The arrhythmic free-running behaviors of Per2 −/− /Pml −/− mice are similar to those of Per2 deficient mice [6]. However, the restoration of transient rhythm by a light pulse during arrhythmic behavior of Per2 −/− mice in a free-running state was less apparent in Per2 −/− /Pml −/− mice [9]. In addition, Per2 −/− /Pml −/− mice displayed a significantly more advanced phase angle of entrainment in an LD cycle than Per2 −/− mice. Together, the behavioral analysis suggests that the loss of PML caused additional perturbation to the already compromised Per2 −/− or Per1 −/− clock mechanism.

Our previous studies showed that loss of PML significantly decreased PER2 nuclear entry, which in turn reduced its interaction with BMAL1 and CLOCK [3]. Other studies have indicated that PML directly interacts with BMAL1 [18]. These observations suggest that PML likely modulates BMAL1/CLOCK mediated transcription of its target genes. Indeed, using Per1-Luc reporter assay, we observed that PML enhanced BMAL1/CLOCK mediated transcription of the Per1 promoter (data not shown). In addition to BMAL1 and PER2, a growing list of PML interacting proteins including SIRT1, CBP, WDR5 and SIN3A have been reported to interact with key clock regulators or be involved in the circadian clock mechanism [1922]. Thus, the additional clock behavioral defects of Per2 −/− /Pml −/− or Per1 −/− /Pml −/− mice, in contrast to the individual gene deficient mice, suggest that PML likely regulates additional regulators of the mammalian clock mechanism.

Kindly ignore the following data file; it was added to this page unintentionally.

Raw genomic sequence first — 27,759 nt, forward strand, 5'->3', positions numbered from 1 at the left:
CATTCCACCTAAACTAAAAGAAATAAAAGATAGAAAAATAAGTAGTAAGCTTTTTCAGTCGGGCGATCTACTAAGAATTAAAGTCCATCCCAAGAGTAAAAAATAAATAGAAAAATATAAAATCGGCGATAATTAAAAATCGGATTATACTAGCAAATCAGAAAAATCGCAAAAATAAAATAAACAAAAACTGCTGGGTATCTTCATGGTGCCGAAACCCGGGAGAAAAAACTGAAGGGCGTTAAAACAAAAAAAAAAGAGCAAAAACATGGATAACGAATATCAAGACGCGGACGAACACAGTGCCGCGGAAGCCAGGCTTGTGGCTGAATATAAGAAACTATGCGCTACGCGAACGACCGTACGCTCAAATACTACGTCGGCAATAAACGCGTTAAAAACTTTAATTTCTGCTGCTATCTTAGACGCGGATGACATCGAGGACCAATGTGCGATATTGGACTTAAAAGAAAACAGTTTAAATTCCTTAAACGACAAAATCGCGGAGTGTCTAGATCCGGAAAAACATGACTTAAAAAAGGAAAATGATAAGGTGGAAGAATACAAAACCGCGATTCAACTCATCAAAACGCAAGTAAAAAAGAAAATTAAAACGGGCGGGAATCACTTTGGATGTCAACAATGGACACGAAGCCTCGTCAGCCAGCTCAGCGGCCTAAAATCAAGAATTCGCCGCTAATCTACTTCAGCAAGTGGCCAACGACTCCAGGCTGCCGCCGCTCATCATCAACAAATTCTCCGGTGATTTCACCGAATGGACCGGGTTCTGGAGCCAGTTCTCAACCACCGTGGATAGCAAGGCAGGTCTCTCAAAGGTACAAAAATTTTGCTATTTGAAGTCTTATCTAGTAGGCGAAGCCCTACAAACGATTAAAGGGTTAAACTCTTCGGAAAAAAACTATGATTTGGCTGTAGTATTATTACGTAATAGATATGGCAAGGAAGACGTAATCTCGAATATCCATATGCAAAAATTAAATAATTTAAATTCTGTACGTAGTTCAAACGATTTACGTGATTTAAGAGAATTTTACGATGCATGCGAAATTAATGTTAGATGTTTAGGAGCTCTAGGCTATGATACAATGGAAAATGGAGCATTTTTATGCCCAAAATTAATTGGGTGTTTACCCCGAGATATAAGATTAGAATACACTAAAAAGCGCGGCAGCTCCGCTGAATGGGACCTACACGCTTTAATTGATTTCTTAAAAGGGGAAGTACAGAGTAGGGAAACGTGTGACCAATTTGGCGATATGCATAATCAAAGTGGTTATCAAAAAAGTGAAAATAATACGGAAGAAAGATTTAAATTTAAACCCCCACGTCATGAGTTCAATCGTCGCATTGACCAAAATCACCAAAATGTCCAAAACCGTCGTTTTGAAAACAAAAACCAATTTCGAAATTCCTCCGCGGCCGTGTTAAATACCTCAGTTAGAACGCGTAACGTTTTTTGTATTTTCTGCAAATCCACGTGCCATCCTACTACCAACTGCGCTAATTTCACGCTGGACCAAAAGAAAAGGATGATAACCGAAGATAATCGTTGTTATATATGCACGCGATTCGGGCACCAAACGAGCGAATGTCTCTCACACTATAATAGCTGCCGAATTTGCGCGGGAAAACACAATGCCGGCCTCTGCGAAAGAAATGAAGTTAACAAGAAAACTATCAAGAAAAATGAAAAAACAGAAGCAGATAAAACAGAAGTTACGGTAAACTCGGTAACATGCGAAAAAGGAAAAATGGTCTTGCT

The current studies show that the circadian behavior of Per1 −/− /Pml −/− and Per2 −/− /Pml −/− mice differs significantly from that of Per1 −/− , Per2 −/− and Pml −/− mice, suggesting that PML has additional roles in mouse circadian clock beyond merely regulating PER1 and PER2. These observations based on behavioral analysis suggest that PML’s regulatory role in the mouse clock mechanism may involve multiple targets.



We thank Dr. J. Lever for reading the manuscript.

Authors’ Affiliations

Department of Biochemistry and Molecular Biology, Medical School, University of Texas Health Science Center-Houston
Currently at Department of Molecular Oncology, Kyoto University Graduate School of Medicine


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© Miki et al.; licensee BioMed Central Ltd. 2013